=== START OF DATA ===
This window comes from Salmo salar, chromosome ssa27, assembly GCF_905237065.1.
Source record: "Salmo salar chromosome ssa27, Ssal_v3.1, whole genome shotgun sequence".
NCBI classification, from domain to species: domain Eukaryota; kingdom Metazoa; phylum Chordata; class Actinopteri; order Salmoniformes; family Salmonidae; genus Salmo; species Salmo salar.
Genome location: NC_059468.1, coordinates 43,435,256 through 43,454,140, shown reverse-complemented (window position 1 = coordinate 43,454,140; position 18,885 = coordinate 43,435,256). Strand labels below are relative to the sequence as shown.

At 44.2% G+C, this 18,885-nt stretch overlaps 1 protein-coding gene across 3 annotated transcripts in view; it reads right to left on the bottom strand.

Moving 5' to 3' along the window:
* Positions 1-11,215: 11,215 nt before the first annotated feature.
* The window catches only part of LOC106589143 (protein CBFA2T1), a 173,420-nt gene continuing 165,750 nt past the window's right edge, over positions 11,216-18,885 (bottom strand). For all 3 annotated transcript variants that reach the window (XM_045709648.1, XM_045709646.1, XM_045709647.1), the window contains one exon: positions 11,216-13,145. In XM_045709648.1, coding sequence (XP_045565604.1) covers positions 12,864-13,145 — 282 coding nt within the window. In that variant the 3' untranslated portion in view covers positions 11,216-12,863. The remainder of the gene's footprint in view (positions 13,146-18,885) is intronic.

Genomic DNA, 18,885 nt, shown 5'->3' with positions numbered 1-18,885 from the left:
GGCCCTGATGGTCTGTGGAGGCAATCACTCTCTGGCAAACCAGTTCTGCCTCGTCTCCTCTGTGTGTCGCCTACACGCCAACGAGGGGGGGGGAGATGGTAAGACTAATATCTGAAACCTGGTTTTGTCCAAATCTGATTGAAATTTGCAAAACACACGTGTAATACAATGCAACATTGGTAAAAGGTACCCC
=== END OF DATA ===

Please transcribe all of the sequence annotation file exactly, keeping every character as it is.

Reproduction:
This window comes from Salmo salar, chromosome ssa27, assembly GCF_905237065.1.
Source record: "Salmo salar chromosome ssa27, Ssal_v3.1, whole genome shotgun sequence".
NCBI classification, from domain to species: domain Eukaryota; kingdom Metazoa; phylum Chordata; class Actinopteri; order Salmoniformes; family Salmonidae; genus Salmo; species Salmo salar.
Genome location: NC_059468.1, coordinates 43,435,256 through 43,454,140, shown reverse-complemented (window position 1 = coordinate 43,454,140; position 18,885 = coordinate 43,435,256). Strand labels below are relative to the sequence as shown.

At 44.2% G+C, this 18,885-nt stretch overlaps 1 protein-coding gene across 3 annotated transcripts in view; it reads right to left on the bottom strand.

Moving 5' to 3' along the window:
* Positions 1-11,215: 11,215 nt before the first annotated feature.
* The window catches only part of LOC106589143 (protein CBFA2T1), a 173,420-nt gene continuing 165,750 nt past the window's right edge, over positions 11,216-18,885 (bottom strand). For all 3 annotated transcript variants that reach the window (XM_045709648.1, XM_045709646.1, XM_045709647.1), the window contains one exon: positions 11,216-13,145. In XM_045709648.1, coding sequence (XP_045565604.1) covers positions 12,864-13,145 — 282 coding nt within the window. In that variant the 3' untranslated portion in view covers positions 11,216-12,863. The remainder of the gene's footprint in view (positions 13,146-18,885) is intronic.

Genomic DNA, 18,885 nt, shown 5'->3' with positions numbered 1-18,885 from the left:
GGCCCTGATGGTCTGTGGAGGCAATCACTCTCTGGCAAACCAGTTCTGCCTCGTCTCCTCTGTGTGTCGCCTACACGCCAACGAGGGGGGGGGAGATGGTAAGACTAATATCTGAAACCTGGTTTTGTCCAAATCTGATTGAAATTTGCAAAACACACGTGTAATACAATGCAACATTGGTAAAAGGTACCCC